Courses of Study 2018-2019 
    
    Jul 20, 2024  
Courses of Study 2018-2019 [ARCHIVED CATALOG]

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BME 6120 - Precision and Genomic Medicine


     


Fall. 3 credits. Letter grades only.

Suggested prerequisite: introductory genetics, introductory probability and statistics, and basic R-programming skills (or a willingness to acquire those skills independently).

I. De Vlaminck.

Genomic medicine is gaining momentum across the entire clinical continuum. This class will provide an introduction to the latest advances in genome research and their impact on medicine. This 3-credit graduate level course focuses on quantitative engineering principles and precision measurements.

The course has a modular structure and tackles a broad range of topics. Course modules will start with a discussion of molecular principles and basic concepts relevant to the module topic, will then proceed with a discussion of contemporary examples and applications, supported by a discussion of recent literature, and will incorporate discussion of relevant computational biology concepts. Topics will include:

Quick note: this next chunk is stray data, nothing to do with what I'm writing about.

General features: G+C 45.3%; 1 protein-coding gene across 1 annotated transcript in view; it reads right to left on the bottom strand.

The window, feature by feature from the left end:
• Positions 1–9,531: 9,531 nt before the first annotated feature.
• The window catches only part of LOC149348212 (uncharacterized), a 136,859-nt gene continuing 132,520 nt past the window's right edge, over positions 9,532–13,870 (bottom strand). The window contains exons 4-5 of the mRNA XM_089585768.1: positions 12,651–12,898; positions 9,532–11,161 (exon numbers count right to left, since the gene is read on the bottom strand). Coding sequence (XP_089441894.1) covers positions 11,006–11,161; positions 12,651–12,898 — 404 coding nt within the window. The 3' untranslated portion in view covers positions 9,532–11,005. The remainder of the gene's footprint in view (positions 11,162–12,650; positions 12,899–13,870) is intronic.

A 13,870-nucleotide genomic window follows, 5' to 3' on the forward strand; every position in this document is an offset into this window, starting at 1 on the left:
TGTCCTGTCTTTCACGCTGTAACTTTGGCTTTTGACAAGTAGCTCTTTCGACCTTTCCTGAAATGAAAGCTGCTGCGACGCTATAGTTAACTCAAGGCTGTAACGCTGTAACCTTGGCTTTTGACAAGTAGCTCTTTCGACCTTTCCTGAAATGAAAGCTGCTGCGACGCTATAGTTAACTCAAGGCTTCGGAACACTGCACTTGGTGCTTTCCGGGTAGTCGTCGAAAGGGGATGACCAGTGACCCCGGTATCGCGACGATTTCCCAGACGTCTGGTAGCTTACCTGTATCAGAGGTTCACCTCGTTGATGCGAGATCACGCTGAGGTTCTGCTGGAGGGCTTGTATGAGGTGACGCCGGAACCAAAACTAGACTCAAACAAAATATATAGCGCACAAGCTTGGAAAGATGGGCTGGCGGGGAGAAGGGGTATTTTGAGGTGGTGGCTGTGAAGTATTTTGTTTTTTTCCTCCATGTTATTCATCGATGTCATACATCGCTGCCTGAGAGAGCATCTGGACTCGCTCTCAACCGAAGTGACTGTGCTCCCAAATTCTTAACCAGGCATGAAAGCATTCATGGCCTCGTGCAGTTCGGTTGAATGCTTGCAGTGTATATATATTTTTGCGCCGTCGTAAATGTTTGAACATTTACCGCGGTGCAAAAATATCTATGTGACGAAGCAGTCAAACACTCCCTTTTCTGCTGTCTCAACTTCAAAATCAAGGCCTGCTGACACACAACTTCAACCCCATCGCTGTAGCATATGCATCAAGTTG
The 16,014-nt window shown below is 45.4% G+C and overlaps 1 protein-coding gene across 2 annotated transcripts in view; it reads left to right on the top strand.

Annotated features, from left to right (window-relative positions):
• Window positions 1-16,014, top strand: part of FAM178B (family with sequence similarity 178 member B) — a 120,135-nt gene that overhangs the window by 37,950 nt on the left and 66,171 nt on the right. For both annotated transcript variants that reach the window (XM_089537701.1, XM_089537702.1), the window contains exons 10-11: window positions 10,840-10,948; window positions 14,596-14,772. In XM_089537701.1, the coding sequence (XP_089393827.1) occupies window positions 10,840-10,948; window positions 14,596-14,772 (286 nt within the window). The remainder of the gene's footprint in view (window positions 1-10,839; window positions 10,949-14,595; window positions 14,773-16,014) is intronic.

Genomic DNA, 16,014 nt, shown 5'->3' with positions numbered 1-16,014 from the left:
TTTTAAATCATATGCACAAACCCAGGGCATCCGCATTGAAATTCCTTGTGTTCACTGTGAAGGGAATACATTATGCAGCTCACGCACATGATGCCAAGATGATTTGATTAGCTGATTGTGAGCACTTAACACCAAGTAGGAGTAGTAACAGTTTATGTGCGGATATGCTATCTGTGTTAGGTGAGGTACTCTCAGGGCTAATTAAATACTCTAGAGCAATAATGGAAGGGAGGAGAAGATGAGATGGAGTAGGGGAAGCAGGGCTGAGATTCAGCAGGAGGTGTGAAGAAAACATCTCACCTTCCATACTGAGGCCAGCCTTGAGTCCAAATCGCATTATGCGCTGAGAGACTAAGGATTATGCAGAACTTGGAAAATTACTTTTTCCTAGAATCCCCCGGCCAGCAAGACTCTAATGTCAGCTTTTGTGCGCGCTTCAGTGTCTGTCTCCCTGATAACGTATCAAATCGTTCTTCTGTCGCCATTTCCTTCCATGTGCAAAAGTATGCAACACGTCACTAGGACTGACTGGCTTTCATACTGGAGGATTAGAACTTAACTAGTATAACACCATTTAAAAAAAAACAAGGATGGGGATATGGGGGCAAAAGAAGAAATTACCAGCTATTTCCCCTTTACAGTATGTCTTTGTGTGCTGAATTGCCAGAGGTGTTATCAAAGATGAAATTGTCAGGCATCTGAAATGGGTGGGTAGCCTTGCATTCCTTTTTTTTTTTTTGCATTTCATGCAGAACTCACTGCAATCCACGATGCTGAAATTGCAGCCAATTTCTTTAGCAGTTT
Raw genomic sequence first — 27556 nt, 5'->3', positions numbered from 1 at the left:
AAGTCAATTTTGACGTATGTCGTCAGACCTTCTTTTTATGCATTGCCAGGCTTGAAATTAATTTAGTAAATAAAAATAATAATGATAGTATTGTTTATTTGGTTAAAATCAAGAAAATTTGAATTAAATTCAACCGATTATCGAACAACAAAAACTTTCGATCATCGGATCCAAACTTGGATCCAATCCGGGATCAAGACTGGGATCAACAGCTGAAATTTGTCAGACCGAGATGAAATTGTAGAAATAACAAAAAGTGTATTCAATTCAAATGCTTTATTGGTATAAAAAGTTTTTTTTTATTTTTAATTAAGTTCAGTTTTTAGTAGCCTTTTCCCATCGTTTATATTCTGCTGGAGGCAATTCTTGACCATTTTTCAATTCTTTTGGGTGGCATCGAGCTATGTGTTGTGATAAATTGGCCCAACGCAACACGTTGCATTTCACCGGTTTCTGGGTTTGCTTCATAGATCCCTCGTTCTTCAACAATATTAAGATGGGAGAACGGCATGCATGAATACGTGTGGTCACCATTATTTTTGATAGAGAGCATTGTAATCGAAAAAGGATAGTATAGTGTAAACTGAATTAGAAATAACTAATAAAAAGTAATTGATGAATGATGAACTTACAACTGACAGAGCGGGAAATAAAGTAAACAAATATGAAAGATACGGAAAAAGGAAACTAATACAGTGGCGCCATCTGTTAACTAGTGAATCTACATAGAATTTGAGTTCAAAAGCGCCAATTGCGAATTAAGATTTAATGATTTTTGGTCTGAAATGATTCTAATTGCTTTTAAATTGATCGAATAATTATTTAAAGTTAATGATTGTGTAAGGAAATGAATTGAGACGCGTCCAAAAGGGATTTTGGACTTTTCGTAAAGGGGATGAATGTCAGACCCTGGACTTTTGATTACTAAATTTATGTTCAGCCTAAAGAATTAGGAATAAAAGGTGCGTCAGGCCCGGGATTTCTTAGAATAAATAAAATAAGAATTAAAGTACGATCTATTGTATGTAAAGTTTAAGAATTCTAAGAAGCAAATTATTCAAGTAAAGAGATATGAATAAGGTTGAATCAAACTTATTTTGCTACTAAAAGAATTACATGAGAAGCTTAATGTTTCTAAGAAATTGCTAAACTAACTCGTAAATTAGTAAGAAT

i) Foundational principles of precision medicine, with an introduction to the human genome, a discussion of modern DNA and RNA sequencing technologies, and basic principles of genome analyses;

ii) A survey of cancer genomes, and an introduction to precision measurements of the genetic diversity within tumors;

iii) Principles of precision diagnostics, a discussion of omics-enabled prenatal testing, organ transplant monitoring and cancer diagnostics. An in-depth discussion of the structure, function and diversity of the circulating genome.

iv) Overview of the impact of genomics on Infectious disease. Measurements of viral sequence diversity and the implications for antiviral therapy. Discussion of the concept of viral quasi-species. Brief introduction to the human microbiome, with a focus on measurement principles;

v) Gene expression in human tissues. Discussion of recent advances in single-cell genomics, with a focus on technologies and applications;

vi) Principles of immune repertoire sequencing;

vii) Omics-enabled analyses of the epigenome and the three dimensional structure of the genome.



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